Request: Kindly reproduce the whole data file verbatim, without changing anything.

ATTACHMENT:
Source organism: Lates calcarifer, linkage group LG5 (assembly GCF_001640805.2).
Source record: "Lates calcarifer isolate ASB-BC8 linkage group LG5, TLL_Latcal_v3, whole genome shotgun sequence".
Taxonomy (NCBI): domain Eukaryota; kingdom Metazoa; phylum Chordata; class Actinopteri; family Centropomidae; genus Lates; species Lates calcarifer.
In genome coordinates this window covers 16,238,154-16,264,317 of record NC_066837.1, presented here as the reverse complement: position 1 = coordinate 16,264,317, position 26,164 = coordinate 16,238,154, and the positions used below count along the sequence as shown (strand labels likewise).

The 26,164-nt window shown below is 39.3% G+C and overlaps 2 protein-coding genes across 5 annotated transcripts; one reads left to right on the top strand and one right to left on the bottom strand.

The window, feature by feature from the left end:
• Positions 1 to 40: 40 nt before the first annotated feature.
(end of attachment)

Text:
Source organism: Lates calcarifer, linkage group LG5 (assembly GCF_001640805.2).
Source record: "Lates calcarifer isolate ASB-BC8 linkage group LG5, TLL_Latcal_v3, whole genome shotgun sequence".
Taxonomy (NCBI): domain Eukaryota; kingdom Metazoa; phylum Chordata; class Actinopteri; family Centropomidae; genus Lates; species Lates calcarifer.
In genome coordinates this window covers 16,238,154-16,264,317 of record NC_066837.1, presented here as the reverse complement: position 1 = coordinate 16,264,317, position 26,164 = coordinate 16,238,154, and the positions used below count along the sequence as shown (strand labels likewise).

The 26,164-nt window shown below is 39.3% G+C and overlaps 2 protein-coding genes across 5 annotated transcripts; one reads left to right on the top strand and one right to left on the bottom strand.

The window, feature by feature from the left end:
• Positions 1 to 40: 40 nt before the first annotated feature.